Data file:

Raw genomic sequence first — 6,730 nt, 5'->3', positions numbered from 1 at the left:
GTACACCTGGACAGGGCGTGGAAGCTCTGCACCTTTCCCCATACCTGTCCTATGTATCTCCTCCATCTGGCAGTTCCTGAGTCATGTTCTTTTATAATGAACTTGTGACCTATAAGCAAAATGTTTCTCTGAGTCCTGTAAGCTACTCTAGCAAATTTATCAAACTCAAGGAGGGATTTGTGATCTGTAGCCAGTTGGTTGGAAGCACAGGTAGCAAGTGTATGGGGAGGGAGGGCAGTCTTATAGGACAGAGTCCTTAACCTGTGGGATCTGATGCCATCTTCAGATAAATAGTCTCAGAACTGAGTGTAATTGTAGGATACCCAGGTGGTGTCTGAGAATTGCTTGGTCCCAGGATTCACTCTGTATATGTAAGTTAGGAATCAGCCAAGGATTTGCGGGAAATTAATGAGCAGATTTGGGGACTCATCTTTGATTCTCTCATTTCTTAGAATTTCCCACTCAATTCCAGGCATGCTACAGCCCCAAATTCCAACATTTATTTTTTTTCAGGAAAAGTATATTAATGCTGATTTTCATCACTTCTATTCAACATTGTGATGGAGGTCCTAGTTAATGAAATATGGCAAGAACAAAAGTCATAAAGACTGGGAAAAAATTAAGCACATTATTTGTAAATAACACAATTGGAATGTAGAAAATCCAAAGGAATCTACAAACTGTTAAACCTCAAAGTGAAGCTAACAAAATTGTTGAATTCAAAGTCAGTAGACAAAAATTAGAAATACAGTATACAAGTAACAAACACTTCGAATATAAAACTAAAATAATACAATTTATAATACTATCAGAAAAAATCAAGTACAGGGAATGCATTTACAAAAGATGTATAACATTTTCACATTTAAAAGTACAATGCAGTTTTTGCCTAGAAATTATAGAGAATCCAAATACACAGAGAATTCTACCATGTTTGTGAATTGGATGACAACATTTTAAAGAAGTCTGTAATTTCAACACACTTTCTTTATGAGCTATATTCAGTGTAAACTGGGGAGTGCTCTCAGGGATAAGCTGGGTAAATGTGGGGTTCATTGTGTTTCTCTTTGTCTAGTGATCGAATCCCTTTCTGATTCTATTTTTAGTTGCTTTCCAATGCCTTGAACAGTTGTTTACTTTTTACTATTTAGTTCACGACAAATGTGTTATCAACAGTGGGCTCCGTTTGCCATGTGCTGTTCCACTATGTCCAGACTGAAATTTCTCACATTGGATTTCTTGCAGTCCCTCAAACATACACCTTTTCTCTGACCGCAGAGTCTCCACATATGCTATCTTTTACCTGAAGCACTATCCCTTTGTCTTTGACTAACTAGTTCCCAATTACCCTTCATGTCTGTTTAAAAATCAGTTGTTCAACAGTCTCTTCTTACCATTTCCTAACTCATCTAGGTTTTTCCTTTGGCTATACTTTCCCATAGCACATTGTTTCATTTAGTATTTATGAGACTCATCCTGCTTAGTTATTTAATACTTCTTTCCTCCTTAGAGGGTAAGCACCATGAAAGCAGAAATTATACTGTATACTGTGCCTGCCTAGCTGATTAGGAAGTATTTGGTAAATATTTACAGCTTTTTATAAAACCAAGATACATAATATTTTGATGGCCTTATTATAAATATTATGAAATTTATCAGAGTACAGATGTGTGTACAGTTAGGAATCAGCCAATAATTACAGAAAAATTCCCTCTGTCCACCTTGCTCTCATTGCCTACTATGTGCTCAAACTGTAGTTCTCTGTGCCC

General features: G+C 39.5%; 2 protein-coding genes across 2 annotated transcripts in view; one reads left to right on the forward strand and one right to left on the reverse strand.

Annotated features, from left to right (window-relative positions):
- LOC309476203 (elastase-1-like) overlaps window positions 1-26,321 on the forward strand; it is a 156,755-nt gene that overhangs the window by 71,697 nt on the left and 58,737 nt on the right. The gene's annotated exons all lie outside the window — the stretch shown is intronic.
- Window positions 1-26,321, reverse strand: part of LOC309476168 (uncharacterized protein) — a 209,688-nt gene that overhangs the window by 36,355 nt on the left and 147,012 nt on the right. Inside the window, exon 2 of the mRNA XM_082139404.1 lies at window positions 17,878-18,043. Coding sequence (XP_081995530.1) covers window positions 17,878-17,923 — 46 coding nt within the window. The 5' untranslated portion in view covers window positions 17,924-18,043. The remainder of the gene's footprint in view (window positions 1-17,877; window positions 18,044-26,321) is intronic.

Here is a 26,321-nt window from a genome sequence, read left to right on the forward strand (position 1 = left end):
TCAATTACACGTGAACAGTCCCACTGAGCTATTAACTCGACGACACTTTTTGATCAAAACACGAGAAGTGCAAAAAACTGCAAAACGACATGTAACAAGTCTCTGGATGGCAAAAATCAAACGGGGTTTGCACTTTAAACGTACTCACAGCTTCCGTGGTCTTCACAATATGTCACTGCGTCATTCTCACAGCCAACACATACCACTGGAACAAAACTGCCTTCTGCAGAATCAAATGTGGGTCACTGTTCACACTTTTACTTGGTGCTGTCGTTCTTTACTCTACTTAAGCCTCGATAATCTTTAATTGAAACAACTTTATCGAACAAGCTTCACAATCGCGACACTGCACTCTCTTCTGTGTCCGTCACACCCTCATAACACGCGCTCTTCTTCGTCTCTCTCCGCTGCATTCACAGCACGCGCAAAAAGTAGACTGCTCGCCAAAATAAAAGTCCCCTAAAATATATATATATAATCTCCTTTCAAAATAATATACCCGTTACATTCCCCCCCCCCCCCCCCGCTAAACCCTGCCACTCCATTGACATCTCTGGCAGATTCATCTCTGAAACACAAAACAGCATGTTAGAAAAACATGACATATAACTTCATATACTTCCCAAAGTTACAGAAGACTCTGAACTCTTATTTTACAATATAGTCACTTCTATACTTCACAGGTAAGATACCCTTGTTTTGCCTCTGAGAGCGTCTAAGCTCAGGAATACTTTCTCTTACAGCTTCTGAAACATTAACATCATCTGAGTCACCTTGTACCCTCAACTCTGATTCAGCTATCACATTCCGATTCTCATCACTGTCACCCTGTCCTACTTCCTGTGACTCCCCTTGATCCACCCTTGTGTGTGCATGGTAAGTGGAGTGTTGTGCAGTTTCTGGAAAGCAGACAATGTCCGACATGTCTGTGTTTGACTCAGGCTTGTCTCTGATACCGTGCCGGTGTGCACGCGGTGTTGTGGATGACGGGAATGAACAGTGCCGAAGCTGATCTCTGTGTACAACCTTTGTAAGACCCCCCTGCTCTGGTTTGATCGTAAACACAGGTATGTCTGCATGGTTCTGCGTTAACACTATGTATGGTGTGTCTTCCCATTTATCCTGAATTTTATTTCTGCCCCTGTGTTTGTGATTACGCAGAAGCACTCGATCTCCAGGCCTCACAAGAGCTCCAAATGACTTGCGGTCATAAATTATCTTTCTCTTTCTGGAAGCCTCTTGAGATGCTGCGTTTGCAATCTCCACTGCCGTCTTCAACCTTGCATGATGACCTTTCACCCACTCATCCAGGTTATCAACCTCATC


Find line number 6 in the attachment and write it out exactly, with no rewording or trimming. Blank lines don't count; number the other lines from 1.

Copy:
- Window positions 1-26,321, reverse strand: part of LOC309476168 (uncharacterized protein) — a 209,688-nt gene that overhangs the window by 36,355 nt on the left and 147,012 nt on the right. Inside the window, exon 2 of the mRNA XM_082139404.1 lies at window positions 17,878-18,043. Coding sequence (XP_081995530.1) covers window positions 17,878-17,923 — 46 coding nt within the window. The 5' untranslated portion in view covers window positions 17,924-18,043. The remainder of the gene's footprint in view (window positions 1-17,877; window positions 18,044-26,321) is intronic.